7. Special enumerations (especially the error status enumeration) can be specified in a way that will cause translation routines to be emitted. Here is a trivial examle from NFSv4:
     * Error status
    enum = {
      en_name = status;
      en_ent[    0] = { ename = OK;
                        etype = "successful completion"; };
      en_ent[    1] = { ename = PERM;
         etype = "caller is either not privileged or not owner"; };
      en_ent[    2] = { ename = NOENT;
                        etype = "No such file or directory"; };
      en_ent[  256] = { ename = OMITTED;
                        etype = "operation omitted"; };
    The enumeration for zero (0) is omitted.

  8. All other XDR data are passed through the AutoGen definitions by setting one or more copies of xdr_data to the text to be passed through.

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Example definitions and output

Below are brief descriptions of the AutoXDR relevant files and links to longer descriptions with brief examples. The examples are based on a tiny fragment of the NFSv4 specification.

A description of the AutoGen definitions that are used by AutoXDR. This and the example test program below are the only files that are hand edited. The remainder are generated for you.

Client code
This is the generated code that collects the arguments for the queued procedures and marshals the arguments into and out of structures for the clnt_call routine.

Client header
This is a generated file that declares the enumeration procedures and, for queued procedures, the types of the queued procedure callbacks and the procedure prototypes for the queueing procedures.

Server code
This is the generated code that handles the NULL procedure and the servicing of the queued procedures. It will process the calls until a threshold result code is exceeded. The default threshold is 0. This file is not produced if there are no carrier procedures.

Server header
This is a generated file that declares the queued service routines that the server side code will call. This file is not produced if there are no carrier procedures.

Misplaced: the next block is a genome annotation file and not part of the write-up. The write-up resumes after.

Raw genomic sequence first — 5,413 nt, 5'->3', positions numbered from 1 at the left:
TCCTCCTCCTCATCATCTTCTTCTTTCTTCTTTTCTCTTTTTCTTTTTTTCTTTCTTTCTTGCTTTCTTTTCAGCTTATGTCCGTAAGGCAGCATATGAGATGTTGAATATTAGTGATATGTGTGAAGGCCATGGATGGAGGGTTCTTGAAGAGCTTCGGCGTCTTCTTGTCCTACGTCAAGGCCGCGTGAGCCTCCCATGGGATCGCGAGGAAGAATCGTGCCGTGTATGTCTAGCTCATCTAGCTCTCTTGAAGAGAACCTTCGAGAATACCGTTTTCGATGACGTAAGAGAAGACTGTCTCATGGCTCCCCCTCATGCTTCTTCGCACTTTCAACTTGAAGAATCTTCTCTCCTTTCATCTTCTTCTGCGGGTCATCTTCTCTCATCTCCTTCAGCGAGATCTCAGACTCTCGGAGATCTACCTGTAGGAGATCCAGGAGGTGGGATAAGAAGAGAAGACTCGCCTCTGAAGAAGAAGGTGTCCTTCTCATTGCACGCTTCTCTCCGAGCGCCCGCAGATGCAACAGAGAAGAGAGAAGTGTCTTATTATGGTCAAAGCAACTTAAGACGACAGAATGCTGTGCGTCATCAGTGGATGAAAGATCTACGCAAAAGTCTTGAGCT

Enum translator
This is the generated code that translates enumerations into strings and back. It can be used on either the client or server side, but the interface is declared in the client header.

This is the ONC IDL or XDR file.

Debug & Startup Code
There are several debug and start up files that get generated. The referenced page shows an example of the debug code only.

This is a debug version substitution for the normal client code (*-client.c). It will directly call the server code so that you can debug the protocol in a single process. With this module, the XDR routines from rpcgen and the server code, you have all the glue you need to debug your RPC program inside of a single process.

This is a template file that can be used to start development of the client. It includes code that will call every procedure once and, if there are queued procedure calls, the callback procedures are generated and thecarrier procedure's init and send procedures are called at the right time. You should rename the file, if you choose to edit it. Otherwise, it will be overwritten whenever these files are regenerated.

This file contains stub procedures for the server side. They will all ignore their input arguments, print a message to stderr and return success. Similar to the *-clmain.c file, you should rename this file before editing it.

Example Test
If you compile this module and link it with the Debug Procedures, the Server code and the rpcgen-ed XDR module, you will have a fully functional program that tests out this example interface. e.g.:
  $(CC) -o rpctest rpctest.o nfsv4-debug.o nfsv4-server.o nfsv4_xdr.o